Howard Diamond attended a meeting in Dublin, Ireland, from November 1-3, where he chaired a World Meteorological Organization and Global Climate Observing System (GCOS) Task Team on a GCOS Surface Reference Network (GSRN). The Task Team was created by the GCOS Atmospheric Observations Panel for Climate (AOPC) in order to investigate and develop a roadmap and plan towards the possible and practical implementation of what would be required to develop such a global network. The precepts and philosophy of the U.S. Climate Reference Network (USCRN), which Howard manages, is an example of what a potential global reference surface network could look like. In addition to Howard, the Task Team membership constitutes a very diverse group of global observing experts from Australia, China, Germany, Ireland, Italy, Morocco, New Zealand, and the United Kingdom. The Task Team has a 2.5 year term to deliver a final report to the AOPC by March 2020; the first deliverable will be a presentation of the initial results of this meeting and a way forward that Howard will present to the AOPC at its next meeting in Offenbach, Germany, from March 6-9, 2018. The Task Team meeting was very successful, as there was a good discussion of the issues, and people were dedicated to seeing positive results to the benefit of the global climate community.

ATDD hosted an in-person meeting in Oak Ridge, TN on November 15-16 with all the people involved in all aspects of the U.S. Climate Reference Network (USCRN) Program from both ATDD as well as from the National Centers for Environmental Information in Asheville, NC. There were over 15 people involved in discussing a number of observational issues ranging from the demonstration of a new gridded data product, sensor performance, testing and operational methodologies, monitoring, quality control, and metadata, to USCRN testbed operations. The meeting was very successful and the program manager, Howard Diamond, will use the action items generated and documented to assist in moving several issues forward and this will assist in guiding the monthly program teleconferences. See attached group photo taken in front of ATDD.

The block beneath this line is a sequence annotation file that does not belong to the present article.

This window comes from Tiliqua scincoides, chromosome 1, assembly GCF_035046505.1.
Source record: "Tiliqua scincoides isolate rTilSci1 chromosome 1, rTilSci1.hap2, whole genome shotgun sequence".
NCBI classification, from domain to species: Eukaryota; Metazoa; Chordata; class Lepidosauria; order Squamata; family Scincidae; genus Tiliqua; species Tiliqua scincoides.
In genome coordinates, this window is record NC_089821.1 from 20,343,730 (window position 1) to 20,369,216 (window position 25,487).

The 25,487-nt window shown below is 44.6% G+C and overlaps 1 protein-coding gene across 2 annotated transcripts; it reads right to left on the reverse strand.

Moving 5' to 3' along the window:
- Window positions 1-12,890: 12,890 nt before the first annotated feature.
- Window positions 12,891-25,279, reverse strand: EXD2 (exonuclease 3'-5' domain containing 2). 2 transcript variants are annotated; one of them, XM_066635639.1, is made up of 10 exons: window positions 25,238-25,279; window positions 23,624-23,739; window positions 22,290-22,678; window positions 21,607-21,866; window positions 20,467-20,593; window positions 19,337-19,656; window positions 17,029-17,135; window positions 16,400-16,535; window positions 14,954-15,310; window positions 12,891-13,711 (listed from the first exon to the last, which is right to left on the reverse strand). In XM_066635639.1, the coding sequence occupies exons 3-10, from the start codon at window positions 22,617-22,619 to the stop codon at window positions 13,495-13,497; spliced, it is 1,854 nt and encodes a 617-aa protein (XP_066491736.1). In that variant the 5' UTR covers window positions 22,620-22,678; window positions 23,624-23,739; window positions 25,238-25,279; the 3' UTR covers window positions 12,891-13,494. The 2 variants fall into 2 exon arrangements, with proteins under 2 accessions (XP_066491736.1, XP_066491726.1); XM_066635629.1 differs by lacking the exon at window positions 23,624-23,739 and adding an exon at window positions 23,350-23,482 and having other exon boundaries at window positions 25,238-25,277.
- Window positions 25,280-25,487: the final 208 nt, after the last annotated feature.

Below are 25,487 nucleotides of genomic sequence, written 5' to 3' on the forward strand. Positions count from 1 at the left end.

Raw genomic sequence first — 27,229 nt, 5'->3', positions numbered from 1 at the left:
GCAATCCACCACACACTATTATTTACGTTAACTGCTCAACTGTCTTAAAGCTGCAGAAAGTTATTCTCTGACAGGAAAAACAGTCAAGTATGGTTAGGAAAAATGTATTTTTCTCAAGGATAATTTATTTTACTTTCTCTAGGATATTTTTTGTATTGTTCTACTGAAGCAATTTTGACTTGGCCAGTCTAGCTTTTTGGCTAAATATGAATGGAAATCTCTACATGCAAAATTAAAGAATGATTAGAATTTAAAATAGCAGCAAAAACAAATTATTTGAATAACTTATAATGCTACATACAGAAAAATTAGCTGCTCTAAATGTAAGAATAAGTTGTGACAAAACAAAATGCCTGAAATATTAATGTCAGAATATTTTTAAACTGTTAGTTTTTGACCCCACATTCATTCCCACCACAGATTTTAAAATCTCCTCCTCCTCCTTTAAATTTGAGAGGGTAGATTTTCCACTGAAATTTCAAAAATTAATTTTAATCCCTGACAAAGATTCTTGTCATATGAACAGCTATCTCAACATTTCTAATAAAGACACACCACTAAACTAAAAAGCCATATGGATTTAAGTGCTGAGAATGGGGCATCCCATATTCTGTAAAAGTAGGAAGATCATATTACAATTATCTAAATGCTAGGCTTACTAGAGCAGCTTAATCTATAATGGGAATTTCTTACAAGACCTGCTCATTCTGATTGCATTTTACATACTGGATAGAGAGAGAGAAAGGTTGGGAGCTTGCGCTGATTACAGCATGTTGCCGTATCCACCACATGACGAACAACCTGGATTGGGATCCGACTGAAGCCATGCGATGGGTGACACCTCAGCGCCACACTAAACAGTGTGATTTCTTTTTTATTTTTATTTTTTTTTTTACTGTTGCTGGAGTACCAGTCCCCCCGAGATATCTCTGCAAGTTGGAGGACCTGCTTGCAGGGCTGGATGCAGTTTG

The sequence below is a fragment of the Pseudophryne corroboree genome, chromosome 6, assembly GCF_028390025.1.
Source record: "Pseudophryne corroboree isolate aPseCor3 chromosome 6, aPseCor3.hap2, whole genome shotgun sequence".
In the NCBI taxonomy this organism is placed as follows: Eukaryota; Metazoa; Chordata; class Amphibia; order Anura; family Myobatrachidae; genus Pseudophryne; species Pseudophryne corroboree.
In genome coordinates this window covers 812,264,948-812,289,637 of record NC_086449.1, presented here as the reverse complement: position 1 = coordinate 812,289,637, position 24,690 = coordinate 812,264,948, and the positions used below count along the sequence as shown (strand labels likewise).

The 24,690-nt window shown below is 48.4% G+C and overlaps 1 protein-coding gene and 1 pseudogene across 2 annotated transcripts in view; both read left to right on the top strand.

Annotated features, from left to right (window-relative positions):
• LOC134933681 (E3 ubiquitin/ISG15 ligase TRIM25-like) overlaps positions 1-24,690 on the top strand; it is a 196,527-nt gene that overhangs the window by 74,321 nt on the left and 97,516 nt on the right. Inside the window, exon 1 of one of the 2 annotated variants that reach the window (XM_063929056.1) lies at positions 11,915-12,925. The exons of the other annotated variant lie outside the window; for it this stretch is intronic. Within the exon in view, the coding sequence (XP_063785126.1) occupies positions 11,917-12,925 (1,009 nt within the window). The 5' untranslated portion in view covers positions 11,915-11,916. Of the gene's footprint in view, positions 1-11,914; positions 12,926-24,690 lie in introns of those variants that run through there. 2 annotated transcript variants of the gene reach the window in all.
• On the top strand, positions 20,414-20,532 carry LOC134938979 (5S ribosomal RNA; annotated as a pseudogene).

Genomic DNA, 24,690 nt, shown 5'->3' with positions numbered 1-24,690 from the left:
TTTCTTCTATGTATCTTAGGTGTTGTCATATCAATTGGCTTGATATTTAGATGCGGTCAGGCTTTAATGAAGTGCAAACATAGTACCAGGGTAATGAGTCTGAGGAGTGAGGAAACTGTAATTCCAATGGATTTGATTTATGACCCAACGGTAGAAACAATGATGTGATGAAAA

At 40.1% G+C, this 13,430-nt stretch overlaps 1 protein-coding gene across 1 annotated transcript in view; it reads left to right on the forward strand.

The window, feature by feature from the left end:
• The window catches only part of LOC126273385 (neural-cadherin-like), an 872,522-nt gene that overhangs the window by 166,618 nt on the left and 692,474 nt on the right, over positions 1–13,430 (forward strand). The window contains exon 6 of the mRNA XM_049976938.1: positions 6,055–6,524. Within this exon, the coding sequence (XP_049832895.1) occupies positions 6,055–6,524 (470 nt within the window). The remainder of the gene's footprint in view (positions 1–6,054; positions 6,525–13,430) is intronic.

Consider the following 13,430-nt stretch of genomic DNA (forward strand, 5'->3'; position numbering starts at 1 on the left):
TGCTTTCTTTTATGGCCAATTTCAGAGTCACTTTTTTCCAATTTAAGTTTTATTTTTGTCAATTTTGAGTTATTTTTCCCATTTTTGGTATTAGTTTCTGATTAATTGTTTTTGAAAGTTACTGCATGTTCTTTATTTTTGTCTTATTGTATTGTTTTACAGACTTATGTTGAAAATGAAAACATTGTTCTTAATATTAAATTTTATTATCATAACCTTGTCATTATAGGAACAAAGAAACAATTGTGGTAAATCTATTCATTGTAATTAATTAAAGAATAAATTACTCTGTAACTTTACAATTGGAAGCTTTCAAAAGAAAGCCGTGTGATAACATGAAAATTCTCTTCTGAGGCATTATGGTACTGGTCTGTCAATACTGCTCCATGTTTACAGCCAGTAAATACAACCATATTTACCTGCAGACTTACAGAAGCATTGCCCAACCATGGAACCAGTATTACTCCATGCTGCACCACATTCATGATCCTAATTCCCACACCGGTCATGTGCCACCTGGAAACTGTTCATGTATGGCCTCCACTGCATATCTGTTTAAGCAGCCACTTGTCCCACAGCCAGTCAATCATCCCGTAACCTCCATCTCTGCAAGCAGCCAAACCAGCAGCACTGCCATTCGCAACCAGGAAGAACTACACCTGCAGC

Bruce Baker and Michael Buban attended a VORTEX -SE workshop in Huntsville. AL November 16-17. The workshop addressed final results from some of the earliest VORTEX-SE grants, how to transfer VORTEX SE findings to beneficial uses, research questions emerging from early results and new research projects funded in 2017-18.


HYSPLIT Development Team presented with the 2017 NOAA Technology Transfer Award

HYSPLIT Development Team presented with the 2017 NOAA Technology Transfer Award

On Tuesday, Glenn Rolph, Ariel Stein, Barbara Stunder, Mark Cohen, and Roland Draxler were presented with the 2017 NOAA Technology Transfer Award in Silver Spring, MD. This award is presented to the team for their exceptional work in transferring the HYSPLIT dispersion model to first responders, emergency planners, academia, and other government agencies. Congratulations to the team!

Alice Crawford attended the DOE ashfall project meeting in Richland, WA on November 7-8. The project is a collaboration between DOE, NOAA, USGS and DRI (Desert Research Institute) to estimate concentrations of airborne ash that might be expected at the DOE Hanford site if an eruption of Mount St. Helens were to occur.

Alice Crawford will be giving a seminar at University of Maryland, Atmospheric and Ocean Science department on November 30.

On November 13, Dr. Ariel Stein participated in the Urban Dispersion Virtual Workshop: Designing the Next Generation Urban Dispersion Field Programs. The main objective of the workshop was to design and execute the next generation of Urban Dispersion field programs to address emergency response needs.